03:36 Another category of delivery vehicle is the vapor.

    03:41 So vapors often will evaporate on contact with air.

    03:45 So what kind of evaporation are we talking about? Well, there's a process called sublimation.

    03:51 Sublimation is where you take a solid and it turns directly into a vapor without turning into a liquid in between that's called sublimation.

    04:00 So a good example of that is smelling salts.

    04:03 You take the smelling salts, they have a very strong vapor that comes off them.

    04:07 You kinda hold it under the nose of the patient who is passed out.

    04:10 And the noxious nature of that smell will wake them up.

    04:14 Another type of agents are evaporation based vapors like the topical decongestants.

    04:23 So sometimes we'll give a decongestant in the nose or in the -- or through a puffer and then these patients will get them medication after the water phase has evaporated.

    04:34 We also have aerosols.

    04:37 Aerosols are slightly different than vapors in the sense that a vapor is something that's in the gas phase whereas aerosols are tiny little droplets suspended in air.

    04:47 They're so tiny that they're able to be suspended in air for a certain time.

    04:51 Now, the science behind aerosols like you see here, this is a Ventolin puffer.

    04:55 Actually it's my Ventolin puffer.

    04:58 Now, this particular puffer will spray out droplets that are large enough to maintain airborne status until they hit the lung.

    05:10 You -- if you make the droplets too big, they'll have too much momentum and hit the back of the throat.

    05:16 If you make the droplets too small, they will go into the lung and then back out.

    05:22 So you want them to have enough size so that they will impact on to the lung surfaces, but not enough size so that they impact on the back of the throat.

    05:32 So it's actually quite a science designing the proper aerosol.

    05:35 Finally, there's infusion kits.

    05:38 We don't have insufflation or infusion kits anymore.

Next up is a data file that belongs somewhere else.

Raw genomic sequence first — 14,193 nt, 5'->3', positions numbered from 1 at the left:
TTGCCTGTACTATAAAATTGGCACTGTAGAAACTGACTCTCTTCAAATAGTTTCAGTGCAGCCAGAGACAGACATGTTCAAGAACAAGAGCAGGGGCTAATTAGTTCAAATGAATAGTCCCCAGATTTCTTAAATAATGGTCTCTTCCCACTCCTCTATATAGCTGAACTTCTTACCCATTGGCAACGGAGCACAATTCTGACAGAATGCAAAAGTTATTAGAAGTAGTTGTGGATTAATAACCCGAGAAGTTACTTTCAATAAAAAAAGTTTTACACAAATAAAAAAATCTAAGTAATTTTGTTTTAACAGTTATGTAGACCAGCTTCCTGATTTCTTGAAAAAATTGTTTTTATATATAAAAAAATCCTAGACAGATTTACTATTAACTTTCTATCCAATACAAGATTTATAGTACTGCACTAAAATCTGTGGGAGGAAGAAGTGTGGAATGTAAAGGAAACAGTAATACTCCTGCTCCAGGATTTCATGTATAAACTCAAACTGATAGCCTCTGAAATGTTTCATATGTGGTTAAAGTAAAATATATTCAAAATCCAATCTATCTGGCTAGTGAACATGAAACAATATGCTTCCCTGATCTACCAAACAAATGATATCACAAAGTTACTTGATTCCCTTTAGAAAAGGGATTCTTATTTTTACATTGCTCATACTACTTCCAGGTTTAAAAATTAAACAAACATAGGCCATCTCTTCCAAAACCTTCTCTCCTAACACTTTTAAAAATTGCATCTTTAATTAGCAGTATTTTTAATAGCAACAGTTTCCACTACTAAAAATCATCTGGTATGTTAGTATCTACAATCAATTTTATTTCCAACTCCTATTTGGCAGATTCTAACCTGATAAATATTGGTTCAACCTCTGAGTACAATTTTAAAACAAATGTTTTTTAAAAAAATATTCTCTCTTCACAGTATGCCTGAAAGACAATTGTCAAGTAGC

05:41 This is a insufflation kit from the 1700s and 1800s.

    05:47 This is a rectal insufflation kit where they used to push cigarette smoke up into a person's bum.

    05:55 I'll just leave it there.

    05:58 All right. Let's move on to sols. What is a sol? Well, the best sol that I can think of that people know about is butter.

    06:05 So sols are used topically when you want extended medication contact.

    06:11 Now a good example of a sol in terms of applying it to a human body is stick deodorant.

    06:18 Another example are the antifungal sols or antifungal sticks.

    06:24 And another example are deodorants and anti-perspirants.

    06:29 Which -- an anti-perspirant is a drug.

    06:31 When you think about it, it's inhibiting the perspiration that's occurring in the armpits.

    06:36 So it's actually a medically active sol.

    06:39 What about powders? Well, powders are kind of self-evident.

    06:43 Powders are often used when moisture is the cause of the problem and yet you still want some kind of a drying agent.

    06:50 So an example are fungal foot powder so you can deliver a drug but maintain the dryness of the area or powdered steroids for example where you want to deliver steroids onto a wet surface and you don't wanna add to the wetness of the surface.


    About the Lecture

    The lecture Stable Phase Mixtures – Topical Medications by Pravin Shukle, MD is from the course Topical Medications.


    Author of lecture Stable Phase Mixtures – Topical Medications

     Pravin Shukle, MD

    Pravin Shukle, MD